Second, the district court explained that “the United States has recognized the potential of applying the copyright laws of other nations and perhaps Canada could do likewise.” Halo, 2015 WL 426277, at *2. But this is mere speculation as to what the Canadian courts would do. The district court cited no support for the proposition that a Canadian court could or would apply United States copyright law, or, for that matter, patent or trademark law. Nor have appellees adduced any such evidence. On appeal, appellees do not even argue that the Federal Court of Canada would apply United States law. To the contrary, it appears that the only intellectual property law the Federal Court of Canada would apply is its own. See, e.g., Lesley Ellen Harris, Canadian Copyright Law 66 (4th ed.2014). To be sure, there is isolated support in the United States cases, whatever the relevance of United States case authority may be, that United States courts can sometimes redress infringement occurring abroad by applying foreign law, see, e.g., Boosey & Hawkes Music Publishers, Ltd. v. Walt Disney Co., 145 F.3d 481, 492 (2d Cir.1998), or that foreign courts could redress United States infringement by applying United States law, see Creative Tech., Ltd. v. Aztech Sys. Pte., Ltd., 61 F.3d 696, 702 (9th Cir.1995). But these are cases in which at least a predicate infringing act occurred in the forum jurisdiction.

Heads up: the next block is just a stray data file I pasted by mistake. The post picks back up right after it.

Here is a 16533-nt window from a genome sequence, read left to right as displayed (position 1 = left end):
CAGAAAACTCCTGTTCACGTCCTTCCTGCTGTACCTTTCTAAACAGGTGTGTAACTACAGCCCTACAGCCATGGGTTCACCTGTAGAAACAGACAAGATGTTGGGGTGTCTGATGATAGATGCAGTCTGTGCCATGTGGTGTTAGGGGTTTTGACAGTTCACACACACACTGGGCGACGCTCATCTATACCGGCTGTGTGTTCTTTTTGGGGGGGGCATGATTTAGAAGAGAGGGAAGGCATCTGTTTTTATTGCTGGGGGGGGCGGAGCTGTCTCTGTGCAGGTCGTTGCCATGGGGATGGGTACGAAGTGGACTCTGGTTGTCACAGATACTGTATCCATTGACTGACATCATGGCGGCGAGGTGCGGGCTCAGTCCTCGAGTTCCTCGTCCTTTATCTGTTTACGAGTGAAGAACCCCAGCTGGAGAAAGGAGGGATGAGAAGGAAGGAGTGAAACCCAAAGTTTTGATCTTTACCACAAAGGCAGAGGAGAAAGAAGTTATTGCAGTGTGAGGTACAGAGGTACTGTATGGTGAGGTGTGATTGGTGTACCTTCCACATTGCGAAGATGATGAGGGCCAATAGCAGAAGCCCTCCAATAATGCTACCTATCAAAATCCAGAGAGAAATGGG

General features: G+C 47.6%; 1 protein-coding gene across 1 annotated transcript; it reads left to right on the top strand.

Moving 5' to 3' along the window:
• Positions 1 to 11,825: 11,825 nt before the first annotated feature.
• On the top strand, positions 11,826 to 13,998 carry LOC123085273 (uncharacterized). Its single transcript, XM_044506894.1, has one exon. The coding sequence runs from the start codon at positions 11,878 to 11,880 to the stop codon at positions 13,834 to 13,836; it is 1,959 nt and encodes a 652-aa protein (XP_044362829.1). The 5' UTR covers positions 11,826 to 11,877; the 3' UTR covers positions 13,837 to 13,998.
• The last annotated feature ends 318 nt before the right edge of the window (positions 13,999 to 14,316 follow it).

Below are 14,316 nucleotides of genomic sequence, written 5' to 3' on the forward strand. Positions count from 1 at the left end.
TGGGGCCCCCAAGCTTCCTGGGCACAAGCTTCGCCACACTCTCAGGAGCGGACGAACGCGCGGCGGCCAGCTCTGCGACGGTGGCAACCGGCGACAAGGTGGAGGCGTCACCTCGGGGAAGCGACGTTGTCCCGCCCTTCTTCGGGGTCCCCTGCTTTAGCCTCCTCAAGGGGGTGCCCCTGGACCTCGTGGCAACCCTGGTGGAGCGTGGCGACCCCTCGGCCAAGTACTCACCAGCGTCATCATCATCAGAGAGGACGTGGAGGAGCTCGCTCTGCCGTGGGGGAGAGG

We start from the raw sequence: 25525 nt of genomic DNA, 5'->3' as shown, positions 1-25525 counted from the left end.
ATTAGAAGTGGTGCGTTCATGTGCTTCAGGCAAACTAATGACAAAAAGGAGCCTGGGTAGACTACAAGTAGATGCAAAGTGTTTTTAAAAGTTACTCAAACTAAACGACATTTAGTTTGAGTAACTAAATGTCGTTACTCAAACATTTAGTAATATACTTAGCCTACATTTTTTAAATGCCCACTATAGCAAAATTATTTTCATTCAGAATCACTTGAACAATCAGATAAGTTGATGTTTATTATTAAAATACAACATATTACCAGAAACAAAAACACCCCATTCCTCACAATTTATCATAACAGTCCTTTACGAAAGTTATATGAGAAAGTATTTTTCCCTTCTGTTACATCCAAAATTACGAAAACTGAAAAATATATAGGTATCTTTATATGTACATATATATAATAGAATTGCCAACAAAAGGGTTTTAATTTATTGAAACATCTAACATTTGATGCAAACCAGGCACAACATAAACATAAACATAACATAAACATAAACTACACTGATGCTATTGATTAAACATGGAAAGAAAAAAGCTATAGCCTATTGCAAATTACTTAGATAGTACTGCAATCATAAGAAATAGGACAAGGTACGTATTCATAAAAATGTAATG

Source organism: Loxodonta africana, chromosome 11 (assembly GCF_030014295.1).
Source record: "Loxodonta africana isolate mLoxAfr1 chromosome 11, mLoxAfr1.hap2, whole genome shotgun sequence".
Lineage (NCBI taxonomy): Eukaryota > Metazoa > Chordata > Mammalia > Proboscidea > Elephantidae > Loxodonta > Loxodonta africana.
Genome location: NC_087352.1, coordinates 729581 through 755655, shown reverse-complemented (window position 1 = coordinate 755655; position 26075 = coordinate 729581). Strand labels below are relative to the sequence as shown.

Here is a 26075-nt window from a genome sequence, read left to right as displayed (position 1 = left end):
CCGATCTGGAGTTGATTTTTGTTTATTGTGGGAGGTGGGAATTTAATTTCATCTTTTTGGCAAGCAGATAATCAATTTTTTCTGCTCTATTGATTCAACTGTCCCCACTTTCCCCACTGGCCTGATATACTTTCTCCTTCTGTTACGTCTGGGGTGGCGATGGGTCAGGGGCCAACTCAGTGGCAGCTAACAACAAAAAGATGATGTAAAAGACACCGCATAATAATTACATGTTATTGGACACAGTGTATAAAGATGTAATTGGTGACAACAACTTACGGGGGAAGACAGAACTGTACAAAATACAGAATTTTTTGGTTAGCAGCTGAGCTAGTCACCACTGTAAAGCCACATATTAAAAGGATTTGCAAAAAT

In Boosey & Hawkes, a film was produced in the United States, and alleged infringement occurred abroad where the film was distributed. 145 F.3d at 484–85. The Second Circuit suggested that the United States district court might give redress for the foreign infringement. Id. at 491. In Creative Technology, the initial acts of alleged infringement occurred in Singapore, and the court determined that the High Court of Singapore would not be precluded from redressing damages stemming from the subsequent distribution of those products in the United States. 61 F.3d at 702.